The Bible talks about the body, spirit, and soul. But we often end up with the question, “what is the difference between the spirit and the soul?” We know that our body is our physical substance. But the spirit and the soul is the immaterial part of us, and we may struggle to understand the difference between the two.
There are two main Christian viewpoints on this. One is called “Trichotomy”, which is the belief that there is a spirit, soul, and body, where the soul and spirit are two distinct entities. The soul is said to be the mind, will, and emotions where we think and feel. Whereas the spirit gives us the ability to have an intimate relationship with God and is made alive and perfect the moment, we are born again.
The other view is called a “Dichotomy”, which is the view that the spirit and soul are synonymous to each other and that soul is just another word for spirit.
When we look at the Bible to identify the difference, we do not see a clear definition of the spirit and the soul. Instead, we see passages representing the use of soul and spirit interchangeably and other scriptures seemingly to set them apart.
Some passages that represent the interchangeable use of the souls and spirit can be found in:
Matthew 10:28 “And do not fear those who kill the body but cannot kill the soul. Rather fear him who can destroy both soul and body in hell.”
Luke 1:46-47 “And Mary said, “My soul magnifies the Lord, and my spirit rejoices in God my Savior,”
In other passages, it seems to show a separation between the soul and the spirit.
Hebrews 4:12 “For the word of God is living and active, sharper than any two-edged sword, piercing to the division of soul and of spirit, of joints and of marrow, and discerning the thoughts and intentions of the heart.”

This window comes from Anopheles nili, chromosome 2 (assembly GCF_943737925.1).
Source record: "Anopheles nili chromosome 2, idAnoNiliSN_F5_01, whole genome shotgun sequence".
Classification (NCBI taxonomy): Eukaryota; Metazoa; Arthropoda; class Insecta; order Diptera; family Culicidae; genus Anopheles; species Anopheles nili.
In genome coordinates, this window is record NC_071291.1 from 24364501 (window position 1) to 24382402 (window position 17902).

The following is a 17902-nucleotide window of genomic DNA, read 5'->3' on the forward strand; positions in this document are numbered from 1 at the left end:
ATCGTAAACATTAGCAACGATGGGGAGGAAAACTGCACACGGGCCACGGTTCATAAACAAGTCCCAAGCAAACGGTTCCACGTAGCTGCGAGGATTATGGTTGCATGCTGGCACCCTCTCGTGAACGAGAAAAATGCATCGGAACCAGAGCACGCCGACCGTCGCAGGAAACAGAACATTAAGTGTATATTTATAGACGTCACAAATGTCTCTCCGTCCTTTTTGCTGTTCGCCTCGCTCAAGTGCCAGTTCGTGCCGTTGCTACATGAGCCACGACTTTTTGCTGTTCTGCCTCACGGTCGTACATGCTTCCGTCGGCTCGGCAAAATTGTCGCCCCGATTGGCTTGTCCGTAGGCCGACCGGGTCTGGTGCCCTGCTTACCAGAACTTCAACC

1 Thessalonians 5:23 “Now may the God of peace himself sanctify you completely, and may your whole spirit and soul and body be kept blameless at the coming of our Lord Jesus Christ.”
Let us briefly examine the two viewpoints and discuss how scriptures support or challenge them.
Trichotomy is the belief that the human nature is made up of the physical body which connects us to the physical world around us, the soul which is the essence of our being and finally our spirit which connects us to God.
Let us look at some of the passages that support this perspective.
One of the key passages to support Trichotomy is from Hebrews 4:12 saying “For the word of God is living and active, sharper than any two-edged sword, piercing to the division of soul and of spirit, of joints and of marrow, and discerning the thoughts and intentions of the heart.”
When we read this passage, it is easy to jump to the conclusion that the soul and spirit are separate. But we need to understand that the language used doesn’t work mechanically with one meaning per word; instead, similar terms are used together for supporting and strengthening an idea.
For example, Jesus uses similar language in Mark 12:30 saying “And you shall love the Lord your God with all your heart and with all your soul and with all your mind and with all your strength.'” Jesus is not saying that we are made up of four different entities; instead, He is commanding us to love Him with our entire being.
Hebrews 4:12 can be interpreted, by saying that the Word of God has the ability to penetrate and divide soul and spirit, as opposed to dividing “soul from spirit”. This passage uses a parallel example saying that just as a sharp sword gets inside the bones dividing joints and marrow, similarly the thoughts and intentions of the heart are penetrated even to dividing soul and spirit – judging the thoughts and attitude of the heart. Scripture can penetrate and discover our innermost intentions and thoughts, exposing all disobedience to God.
Another passage used to support Trichotomy is from 1 Thessalonians 5:23 “Now may the God of peace himself sanctify you completely, and may your whole spirit and soul and body be kept blameless at the coming of our Lord Jesus Christ.”
Just like in the previous verse, it may seem that scriptures are making a distinction between three components but again what can be seen here is that synonymous words are being used to communicate the totality and thoroughness of God’s sanctifying work. In other words, God will sanctify you entirely, and God will do that to our complete being, whatever it is called.